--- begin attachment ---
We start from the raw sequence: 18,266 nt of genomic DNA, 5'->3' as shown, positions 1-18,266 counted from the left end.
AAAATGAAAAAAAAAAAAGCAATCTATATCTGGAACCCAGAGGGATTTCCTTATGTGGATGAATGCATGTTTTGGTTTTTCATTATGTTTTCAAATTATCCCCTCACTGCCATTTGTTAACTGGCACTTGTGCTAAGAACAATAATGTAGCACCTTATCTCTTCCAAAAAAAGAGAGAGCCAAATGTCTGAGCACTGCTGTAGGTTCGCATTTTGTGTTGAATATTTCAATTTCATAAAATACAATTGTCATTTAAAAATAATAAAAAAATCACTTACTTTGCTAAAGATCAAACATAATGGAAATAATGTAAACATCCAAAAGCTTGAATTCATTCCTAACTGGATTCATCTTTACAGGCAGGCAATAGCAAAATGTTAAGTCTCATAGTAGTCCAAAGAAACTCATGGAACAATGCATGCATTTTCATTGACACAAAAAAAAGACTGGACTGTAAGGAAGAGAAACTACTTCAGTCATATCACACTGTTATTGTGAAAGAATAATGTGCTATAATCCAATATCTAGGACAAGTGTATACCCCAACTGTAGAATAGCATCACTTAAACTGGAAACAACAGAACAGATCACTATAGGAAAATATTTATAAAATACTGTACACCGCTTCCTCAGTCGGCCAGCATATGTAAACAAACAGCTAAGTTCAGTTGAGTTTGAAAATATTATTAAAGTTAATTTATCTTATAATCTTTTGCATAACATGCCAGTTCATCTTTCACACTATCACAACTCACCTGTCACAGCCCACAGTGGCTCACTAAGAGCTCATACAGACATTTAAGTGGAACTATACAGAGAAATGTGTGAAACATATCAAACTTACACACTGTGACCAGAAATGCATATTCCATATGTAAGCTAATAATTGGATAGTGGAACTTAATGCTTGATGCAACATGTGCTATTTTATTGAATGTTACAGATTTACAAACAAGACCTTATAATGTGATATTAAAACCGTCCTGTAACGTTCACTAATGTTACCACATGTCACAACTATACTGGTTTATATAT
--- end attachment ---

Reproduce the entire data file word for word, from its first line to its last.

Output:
We start from the raw sequence: 18,266 nt of genomic DNA, 5'->3' as shown, positions 1-18,266 counted from the left end.
AAAATGAAAAAAAAAAAAGCAATCTATATCTGGAACCCAGAGGGATTTCCTTATGTGGATGAATGCATGTTTTGGTTTTTCATTATGTTTTCAAATTATCCCCTCACTGCCATTTGTTAACTGGCACTTGTGCTAAGAACAATAATGTAGCACCTTATCTCTTCCAAAAAAAGAGAGAGCCAAATGTCTGAGCACTGCTGTAGGTTCGCATTTTGTGTTGAATATTTCAATTTCATAAAATACAATTGTCATTTAAAAATAATAAAAAAATCACTTACTTTGCTAAAGATCAAACATAATGGAAATAATGTAAACATCCAAAAGCTTGAATTCATTCCTAACTGGATTCATCTTTACAGGCAGGCAATAGCAAAATGTTAAGTCTCATAGTAGTCCAAAGAAACTCATGGAACAATGCATGCATTTTCATTGACACAAAAAAAAGACTGGACTGTAAGGAAGAGAAACTACTTCAGTCATATCACACTGTTATTGTGAAAGAATAATGTGCTATAATCCAATATCTAGGACAAGTGTATACCCCAACTGTAGAATAGCATCACTTAAACTGGAAACAACAGAACAGATCACTATAGGAAAATATTTATAAAATACTGTACACCGCTTCCTCAGTCGGCCAGCATATGTAAACAAACAGCTAAGTTCAGTTGAGTTTGAAAATATTATTAAAGTTAATTTATCTTATAATCTTTTGCATAACATGCCAGTTCATCTTTCACACTATCACAACTCACCTGTCACAGCCCACAGTGGCTCACTAAGAGCTCATACAGACATTTAAGTGGAACTATACAGAGAAATGTGTGAAACATATCAAACTTACACACTGTGACCAGAAATGCATATTCCATATGTAAGCTAATAATTGGATAGTGGAACTTAATGCTTGATGCAACATGTGCTATTTTATTGAATGTTACAGATTTACAAACAAGACCTTATAATGTGATATTAAAACCGTCCTGTAACGTTCACTAATGTTACCACATGTCACAACTATACTGGTTTATATAT